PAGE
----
kata. pa,nta euvcaristei/te\ dio,ti tou/to ei=nai
to. qe,lhma tou/ Qeou/ pro.j evsa/j evn Cristw/| VIhsou/Å

Em tudo, dai graças, porque esta é
a vontade de Deus em Cristo Jesus para convosco.

In every thing give thanks: for this is
the will of God in Christ Jesus concerning you.

1 Thessalonians 5.18

Thanksgiving Day is just around the corner, and I am on a see-saw of intercultural thoughts that poke my muse. In the United States, it is a national holiday that reminds of when  pilgrims celebrated a worship service of thanksgiving because, after having suffered two devastating winters that cut down many of their people, they now had an abundant harvest of what they had planted and would be stored for the coming winter months. Initially the New World colonists were Reformed Calvinists escaping religious persecution in their countries of origin. To this banquet they invited the Native Americans who had given them succor in their affliction, seeds for planting, teaching new fishing and hunting methods and harvesting the fruit of the land. These guests did not see themselves as having the liberty of stuffing themselves to death, but as honored and worthy co-laborers, they also brought their food to share with these light-skinned, dark-clothed, often clumsy colonists who prayed to one only God, spoke a complicated language and sported many weird customs.

Brazil, for ages copycat of everything American, did not easily adopt this day. Though there was no small effort by the Bradesco Bank in the Sixties to celebrate National Thanksgiving Day throughout Brazil, they did better at copying the commercial Black Friday of shopping malls. We are bombarded with “80% OFF” consumer objects we do not need, in a frenzy to buy, buy. sped, spend, I want, I need, I just couldn’t resist—and we forget to give thanks for the grat blessings and small victories in which we live and move.

True, many in North America also forget their history of faith and see this day as Turkey Day, watching football (American, not the Brazilian national sport which Americans call soccer), family that only communicates once a year get together to eat until they burst. Why turkey? Because Indians taught colonists how to hunt wild ones and send starvation far away.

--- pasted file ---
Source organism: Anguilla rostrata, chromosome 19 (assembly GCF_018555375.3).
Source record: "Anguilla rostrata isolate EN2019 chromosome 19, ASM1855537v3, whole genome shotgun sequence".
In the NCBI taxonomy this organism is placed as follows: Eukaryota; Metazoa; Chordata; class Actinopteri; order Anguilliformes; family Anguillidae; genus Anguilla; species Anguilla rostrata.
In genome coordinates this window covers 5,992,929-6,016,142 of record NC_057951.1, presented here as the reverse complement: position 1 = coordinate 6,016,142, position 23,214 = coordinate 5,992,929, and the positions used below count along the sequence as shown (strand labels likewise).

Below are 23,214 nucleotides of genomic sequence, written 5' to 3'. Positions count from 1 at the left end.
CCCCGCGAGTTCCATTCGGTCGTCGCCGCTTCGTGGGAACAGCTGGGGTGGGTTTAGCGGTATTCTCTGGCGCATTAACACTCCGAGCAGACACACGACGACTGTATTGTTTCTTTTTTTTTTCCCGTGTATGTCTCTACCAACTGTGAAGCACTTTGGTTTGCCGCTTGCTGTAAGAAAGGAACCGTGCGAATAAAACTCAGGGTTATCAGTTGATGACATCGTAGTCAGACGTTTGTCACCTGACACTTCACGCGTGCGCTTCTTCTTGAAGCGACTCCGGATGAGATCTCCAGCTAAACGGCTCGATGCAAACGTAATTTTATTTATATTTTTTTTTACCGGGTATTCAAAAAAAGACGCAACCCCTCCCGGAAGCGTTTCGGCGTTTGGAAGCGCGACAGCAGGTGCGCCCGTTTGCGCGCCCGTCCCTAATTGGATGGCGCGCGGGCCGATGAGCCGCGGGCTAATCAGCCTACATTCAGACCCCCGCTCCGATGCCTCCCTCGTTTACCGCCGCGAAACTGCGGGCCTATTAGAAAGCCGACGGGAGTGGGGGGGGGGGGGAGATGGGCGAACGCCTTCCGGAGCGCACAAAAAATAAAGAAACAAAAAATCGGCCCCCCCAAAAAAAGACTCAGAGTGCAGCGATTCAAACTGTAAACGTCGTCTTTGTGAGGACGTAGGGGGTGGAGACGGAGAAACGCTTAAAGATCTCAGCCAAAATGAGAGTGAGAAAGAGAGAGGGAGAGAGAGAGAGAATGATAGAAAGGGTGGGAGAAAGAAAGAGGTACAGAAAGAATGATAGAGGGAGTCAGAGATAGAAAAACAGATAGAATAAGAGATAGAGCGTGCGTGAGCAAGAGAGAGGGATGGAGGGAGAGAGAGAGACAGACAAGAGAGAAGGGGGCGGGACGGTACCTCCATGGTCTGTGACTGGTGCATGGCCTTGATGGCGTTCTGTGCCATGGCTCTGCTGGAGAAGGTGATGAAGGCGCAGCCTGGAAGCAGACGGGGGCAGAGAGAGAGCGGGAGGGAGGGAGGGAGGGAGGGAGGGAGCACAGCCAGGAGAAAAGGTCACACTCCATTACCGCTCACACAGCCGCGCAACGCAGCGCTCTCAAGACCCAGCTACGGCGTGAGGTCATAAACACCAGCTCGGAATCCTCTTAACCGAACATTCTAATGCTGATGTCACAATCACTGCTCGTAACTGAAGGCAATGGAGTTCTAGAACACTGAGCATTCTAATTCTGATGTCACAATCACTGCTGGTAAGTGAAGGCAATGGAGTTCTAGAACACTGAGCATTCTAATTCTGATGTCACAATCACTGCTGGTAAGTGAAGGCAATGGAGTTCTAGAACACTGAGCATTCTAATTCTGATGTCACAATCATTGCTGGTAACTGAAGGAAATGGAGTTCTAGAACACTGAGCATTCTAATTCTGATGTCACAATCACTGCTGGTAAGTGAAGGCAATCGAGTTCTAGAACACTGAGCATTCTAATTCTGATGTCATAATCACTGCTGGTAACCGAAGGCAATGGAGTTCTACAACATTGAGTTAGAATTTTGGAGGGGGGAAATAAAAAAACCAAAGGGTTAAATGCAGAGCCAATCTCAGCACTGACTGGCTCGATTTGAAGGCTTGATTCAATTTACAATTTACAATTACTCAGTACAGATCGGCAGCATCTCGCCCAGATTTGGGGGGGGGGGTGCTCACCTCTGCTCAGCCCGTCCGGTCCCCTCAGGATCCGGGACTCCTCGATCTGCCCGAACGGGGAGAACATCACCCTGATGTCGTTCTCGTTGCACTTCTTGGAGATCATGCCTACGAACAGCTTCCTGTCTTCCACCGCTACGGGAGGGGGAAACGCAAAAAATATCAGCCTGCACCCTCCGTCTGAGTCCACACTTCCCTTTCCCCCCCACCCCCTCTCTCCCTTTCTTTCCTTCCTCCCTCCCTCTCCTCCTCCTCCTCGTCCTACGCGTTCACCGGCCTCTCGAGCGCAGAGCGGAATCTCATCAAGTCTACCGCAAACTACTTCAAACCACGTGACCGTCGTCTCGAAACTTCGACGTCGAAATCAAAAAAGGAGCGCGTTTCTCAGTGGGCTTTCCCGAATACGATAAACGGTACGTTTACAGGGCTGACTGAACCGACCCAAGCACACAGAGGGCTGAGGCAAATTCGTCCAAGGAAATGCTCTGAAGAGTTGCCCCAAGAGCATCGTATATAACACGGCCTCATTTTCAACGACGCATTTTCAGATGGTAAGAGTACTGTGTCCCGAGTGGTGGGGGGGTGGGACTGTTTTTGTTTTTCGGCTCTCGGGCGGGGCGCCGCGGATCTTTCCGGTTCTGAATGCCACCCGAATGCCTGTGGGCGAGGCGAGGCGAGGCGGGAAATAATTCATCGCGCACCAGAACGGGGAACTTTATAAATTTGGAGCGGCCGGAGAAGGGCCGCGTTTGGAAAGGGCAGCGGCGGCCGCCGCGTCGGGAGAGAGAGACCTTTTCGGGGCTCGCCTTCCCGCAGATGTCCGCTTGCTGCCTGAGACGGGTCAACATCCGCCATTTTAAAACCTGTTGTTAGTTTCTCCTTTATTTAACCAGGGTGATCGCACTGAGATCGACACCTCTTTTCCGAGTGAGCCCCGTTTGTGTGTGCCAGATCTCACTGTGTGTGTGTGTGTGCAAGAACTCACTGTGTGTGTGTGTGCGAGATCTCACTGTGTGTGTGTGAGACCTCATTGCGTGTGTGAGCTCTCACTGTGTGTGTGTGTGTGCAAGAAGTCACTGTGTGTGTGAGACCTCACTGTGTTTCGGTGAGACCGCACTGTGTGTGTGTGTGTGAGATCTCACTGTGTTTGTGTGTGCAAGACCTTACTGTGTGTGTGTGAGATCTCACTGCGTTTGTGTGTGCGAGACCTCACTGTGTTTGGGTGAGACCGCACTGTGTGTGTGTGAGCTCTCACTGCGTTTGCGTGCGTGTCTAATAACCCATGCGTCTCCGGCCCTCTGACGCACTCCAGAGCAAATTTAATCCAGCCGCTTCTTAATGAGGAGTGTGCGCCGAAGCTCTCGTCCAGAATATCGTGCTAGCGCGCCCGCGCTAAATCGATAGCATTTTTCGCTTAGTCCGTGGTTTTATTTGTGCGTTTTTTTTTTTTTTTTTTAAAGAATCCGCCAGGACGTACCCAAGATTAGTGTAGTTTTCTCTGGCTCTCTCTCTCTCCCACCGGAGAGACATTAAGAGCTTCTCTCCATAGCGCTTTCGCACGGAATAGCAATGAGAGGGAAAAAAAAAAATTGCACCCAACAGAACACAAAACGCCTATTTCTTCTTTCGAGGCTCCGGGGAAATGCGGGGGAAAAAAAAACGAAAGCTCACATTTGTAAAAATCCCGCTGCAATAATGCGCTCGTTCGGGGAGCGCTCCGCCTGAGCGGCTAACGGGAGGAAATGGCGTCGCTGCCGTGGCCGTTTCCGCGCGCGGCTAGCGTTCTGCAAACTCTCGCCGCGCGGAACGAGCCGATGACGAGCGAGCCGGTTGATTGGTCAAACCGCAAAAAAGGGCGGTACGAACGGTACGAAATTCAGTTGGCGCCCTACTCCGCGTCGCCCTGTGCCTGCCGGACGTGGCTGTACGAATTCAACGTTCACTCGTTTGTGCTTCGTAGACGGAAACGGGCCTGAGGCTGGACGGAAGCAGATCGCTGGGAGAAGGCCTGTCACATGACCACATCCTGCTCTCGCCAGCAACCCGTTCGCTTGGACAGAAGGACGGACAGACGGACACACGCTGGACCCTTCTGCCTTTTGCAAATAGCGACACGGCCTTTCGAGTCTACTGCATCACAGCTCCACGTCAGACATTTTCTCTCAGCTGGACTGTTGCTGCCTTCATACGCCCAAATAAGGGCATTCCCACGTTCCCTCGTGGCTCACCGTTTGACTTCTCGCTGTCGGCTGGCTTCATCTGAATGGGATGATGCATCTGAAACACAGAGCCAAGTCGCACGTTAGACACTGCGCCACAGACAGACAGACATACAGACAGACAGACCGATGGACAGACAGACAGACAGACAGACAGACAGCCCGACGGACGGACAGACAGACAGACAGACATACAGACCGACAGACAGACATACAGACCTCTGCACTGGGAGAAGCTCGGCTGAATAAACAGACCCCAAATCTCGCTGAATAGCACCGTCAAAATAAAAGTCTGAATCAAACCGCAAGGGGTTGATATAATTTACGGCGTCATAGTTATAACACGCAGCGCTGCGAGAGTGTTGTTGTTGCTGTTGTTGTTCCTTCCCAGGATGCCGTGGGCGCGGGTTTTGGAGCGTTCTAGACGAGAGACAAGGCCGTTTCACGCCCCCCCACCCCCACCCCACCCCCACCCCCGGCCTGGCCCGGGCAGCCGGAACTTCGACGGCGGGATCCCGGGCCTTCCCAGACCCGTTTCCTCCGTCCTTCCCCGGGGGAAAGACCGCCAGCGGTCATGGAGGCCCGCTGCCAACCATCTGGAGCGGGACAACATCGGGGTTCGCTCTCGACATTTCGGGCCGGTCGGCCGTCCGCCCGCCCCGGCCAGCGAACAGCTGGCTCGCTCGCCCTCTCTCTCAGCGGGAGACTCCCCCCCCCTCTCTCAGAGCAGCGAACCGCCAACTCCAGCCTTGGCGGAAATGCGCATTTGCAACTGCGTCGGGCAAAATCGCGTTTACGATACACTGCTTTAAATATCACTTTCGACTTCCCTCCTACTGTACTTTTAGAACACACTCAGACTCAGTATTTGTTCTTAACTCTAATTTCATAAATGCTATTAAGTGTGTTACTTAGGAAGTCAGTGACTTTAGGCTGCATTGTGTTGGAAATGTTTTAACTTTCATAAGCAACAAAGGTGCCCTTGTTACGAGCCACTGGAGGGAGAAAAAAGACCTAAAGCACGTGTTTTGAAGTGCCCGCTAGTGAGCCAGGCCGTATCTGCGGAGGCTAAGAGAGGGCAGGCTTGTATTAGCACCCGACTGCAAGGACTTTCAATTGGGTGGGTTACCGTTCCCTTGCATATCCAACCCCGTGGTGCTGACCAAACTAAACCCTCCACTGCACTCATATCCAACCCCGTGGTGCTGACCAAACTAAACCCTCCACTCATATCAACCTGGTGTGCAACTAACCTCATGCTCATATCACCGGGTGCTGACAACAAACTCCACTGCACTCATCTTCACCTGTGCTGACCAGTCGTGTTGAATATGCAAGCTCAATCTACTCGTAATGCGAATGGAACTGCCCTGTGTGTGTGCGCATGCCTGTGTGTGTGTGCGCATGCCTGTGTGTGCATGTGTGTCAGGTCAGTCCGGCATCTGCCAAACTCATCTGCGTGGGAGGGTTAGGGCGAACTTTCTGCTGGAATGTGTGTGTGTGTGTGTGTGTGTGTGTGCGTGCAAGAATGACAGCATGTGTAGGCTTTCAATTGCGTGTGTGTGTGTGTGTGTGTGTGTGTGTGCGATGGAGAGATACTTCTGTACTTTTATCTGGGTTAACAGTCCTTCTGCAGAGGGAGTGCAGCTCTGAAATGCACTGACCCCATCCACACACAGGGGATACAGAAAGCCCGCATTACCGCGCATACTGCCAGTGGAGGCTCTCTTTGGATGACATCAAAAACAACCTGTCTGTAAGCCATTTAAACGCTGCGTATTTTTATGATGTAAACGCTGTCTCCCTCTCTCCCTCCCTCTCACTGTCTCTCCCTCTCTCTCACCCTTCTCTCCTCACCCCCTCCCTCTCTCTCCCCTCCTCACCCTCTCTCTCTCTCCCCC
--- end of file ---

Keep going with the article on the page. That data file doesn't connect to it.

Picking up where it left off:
I've bought my turkey and will share it wth about fifty young people of all ages from our church (IPP) who will be coming over to our farm on Saturday (because in our State of São Paulo this Thursday is no holiday) for a community feast. Hope the other forty nine also bring food and drink because one turkey, even an eighteen-pounder, is too little for so many people! Yes, the Lord Jesus will be present, but in our present era does not go around splurging the New Testament times miracle of multiplication of fish and loaves on postmodern believers--who should be learning to work hard for our daily bread and have enough to share, while simultaneously resting in the Lord of Life and Provider of All Things. Just one more of those thoughts and facts we must learn to weigh, balance, share and pass on to our neighbors and kin.

I remember a Thanksgiving a few years ago in Philadelphia, when we invited my uncle Philip Stowell to our table. I made a huge pumpkin stuffed with shrimp, Brazilian style, and he gave us the gift of the story about when he was in the Navy after the second world war and was assigned to help the chef prepare turkey stuffed with “oyster dressing”— for hundreds (or thousands?!) of gringo soldiers homesick for a real thanksgiving banquet. À propos, we also had a stuffed turkey for dinner in Philly: the bird was a gift from Nina, my boss and the pastor’s wife from the church we attended in exilio,) and the fixings of cranberry sauce, corn, creamed onions, other vegetables and cornbread. An international culinary mishmash!

I know our dinner did not quite match the banquet Uncle Phil described, but we were grateful for the mercies and providence of God during meager as well as feasting times He always gives. And we “weird foreigners with strange customs” were able to share with my “all-American New Englander” since Cotton Mather and Pocahontas’s times uncle, a little of the joy of Jesus. Like many senior citizens in North or South America, he was extremely lonely and we had  a profusely present family to liberally give away.